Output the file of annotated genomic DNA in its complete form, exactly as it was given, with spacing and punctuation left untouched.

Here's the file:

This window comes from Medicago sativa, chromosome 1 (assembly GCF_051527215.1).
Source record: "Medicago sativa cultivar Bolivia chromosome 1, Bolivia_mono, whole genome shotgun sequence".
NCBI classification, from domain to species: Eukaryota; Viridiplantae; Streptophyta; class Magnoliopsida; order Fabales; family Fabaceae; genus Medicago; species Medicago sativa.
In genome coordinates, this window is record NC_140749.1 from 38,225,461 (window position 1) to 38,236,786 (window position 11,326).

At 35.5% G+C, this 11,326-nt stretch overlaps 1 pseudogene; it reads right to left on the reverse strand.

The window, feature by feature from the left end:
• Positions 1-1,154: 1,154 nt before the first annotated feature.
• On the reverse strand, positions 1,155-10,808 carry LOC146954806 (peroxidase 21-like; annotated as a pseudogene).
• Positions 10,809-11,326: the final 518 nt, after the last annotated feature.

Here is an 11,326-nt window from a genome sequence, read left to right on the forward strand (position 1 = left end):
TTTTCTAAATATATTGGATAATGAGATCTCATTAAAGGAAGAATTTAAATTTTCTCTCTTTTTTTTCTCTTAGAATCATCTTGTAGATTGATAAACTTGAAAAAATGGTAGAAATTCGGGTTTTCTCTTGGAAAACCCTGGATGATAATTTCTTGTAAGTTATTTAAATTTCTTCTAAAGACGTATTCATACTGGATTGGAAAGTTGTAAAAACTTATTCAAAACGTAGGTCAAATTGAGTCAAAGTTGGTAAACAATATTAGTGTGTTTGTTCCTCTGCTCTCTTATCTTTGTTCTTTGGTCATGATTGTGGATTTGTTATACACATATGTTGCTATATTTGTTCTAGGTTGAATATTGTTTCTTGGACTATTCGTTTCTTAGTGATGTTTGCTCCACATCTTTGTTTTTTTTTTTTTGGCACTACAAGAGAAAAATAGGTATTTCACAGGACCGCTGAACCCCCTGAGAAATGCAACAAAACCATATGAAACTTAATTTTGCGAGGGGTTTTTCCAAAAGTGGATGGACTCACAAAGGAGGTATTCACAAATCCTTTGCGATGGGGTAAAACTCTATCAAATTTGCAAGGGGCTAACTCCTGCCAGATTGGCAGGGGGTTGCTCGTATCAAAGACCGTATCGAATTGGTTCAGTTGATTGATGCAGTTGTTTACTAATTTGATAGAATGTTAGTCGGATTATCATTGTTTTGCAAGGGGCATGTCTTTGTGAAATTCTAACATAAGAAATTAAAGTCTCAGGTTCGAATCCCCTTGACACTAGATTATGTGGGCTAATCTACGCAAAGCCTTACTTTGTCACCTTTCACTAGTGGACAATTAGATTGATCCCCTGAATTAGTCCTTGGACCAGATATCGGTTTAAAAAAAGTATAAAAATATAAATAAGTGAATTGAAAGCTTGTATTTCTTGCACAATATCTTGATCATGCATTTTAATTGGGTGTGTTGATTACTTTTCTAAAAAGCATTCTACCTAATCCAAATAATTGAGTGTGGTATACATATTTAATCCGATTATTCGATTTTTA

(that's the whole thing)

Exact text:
This window comes from Medicago sativa, chromosome 1 (assembly GCF_051527215.1).
Source record: "Medicago sativa cultivar Bolivia chromosome 1, Bolivia_mono, whole genome shotgun sequence".
NCBI classification, from domain to species: Eukaryota; Viridiplantae; Streptophyta; class Magnoliopsida; order Fabales; family Fabaceae; genus Medicago; species Medicago sativa.
In genome coordinates, this window is record NC_140749.1 from 38,225,461 (window position 1) to 38,236,786 (window position 11,326).

At 35.5% G+C, this 11,326-nt stretch overlaps 1 pseudogene; it reads right to left on the reverse strand.

The window, feature by feature from the left end:
• Positions 1-1,154: 1,154 nt before the first annotated feature.
• On the reverse strand, positions 1,155-10,808 carry LOC146954806 (peroxidase 21-like; annotated as a pseudogene).
• Positions 10,809-11,326: the final 518 nt, after the last annotated feature.

Here is an 11,326-nt window from a genome sequence, read left to right on the forward strand (position 1 = left end):
TTTTCTAAATATATTGGATAATGAGATCTCATTAAAGGAAGAATTTAAATTTTCTCTCTTTTTTTTCTCTTAGAATCATCTTGTAGATTGATAAACTTGAAAAAATGGTAGAAATTCGGGTTTTCTCTTGGAAAACCCTGGATGATAATTTCTTGTAAGTTATTTAAATTTCTTCTAAAGACGTATTCATACTGGATTGGAAAGTTGTAAAAACTTATTCAAAACGTAGGTCAAATTGAGTCAAAGTTGGTAAACAATATTAGTGTGTTTGTTCCTCTGCTCTCTTATCTTTGTTCTTTGGTCATGATTGTGGATTTGTTATACACATATGTTGCTATATTTGTTCTAGGTTGAATATTGTTTCTTGGACTATTCGTTTCTTAGTGATGTTTGCTCCACATCTTTGTTTTTTTTTTTTTGGCACTACAAGAGAAAAATAGGTATTTCACAGGACCGCTGAACCCCCTGAGAAATGCAACAAAACCATATGAAACTTAATTTTGCGAGGGGTTTTTCCAAAAGTGGATGGACTCACAAAGGAGGTATTCACAAATCCTTTGCGATGGGGTAAAACTCTATCAAATTTGCAAGGGGCTAACTCCTGCCAGATTGGCAGGGGGTTGCTCGTATCAAAGACCGTATCGAATTGGTTCAGTTGATTGATGCAGTTGTTTACTAATTTGATAGAATGTTAGTCGGATTATCATTGTTTTGCAAGGGGCATGTCTTTGTGAAATTCTAACATAAGAAATTAAAGTCTCAGGTTCGAATCCCCTTGACACTAGATTATGTGGGCTAATCTACGCAAAGCCTTACTTTGTCACCTTTCACTAGTGGACAATTAGATTGATCCCCTGAATTAGTCCTTGGACCAGATATCGGTTTAAAAAAAGTATAAAAATATAAATAAGTGAATTGAAAGCTTGTATTTCTTGCACAATATCTTGATCATGCATTTTAATTGGGTGTGTTGATTACTTTTCTAAAAAGCATTCTACCTAATCCAAATAATTGAGTGTGGTATACATATTTAATCCGATTATTCGATTTTTA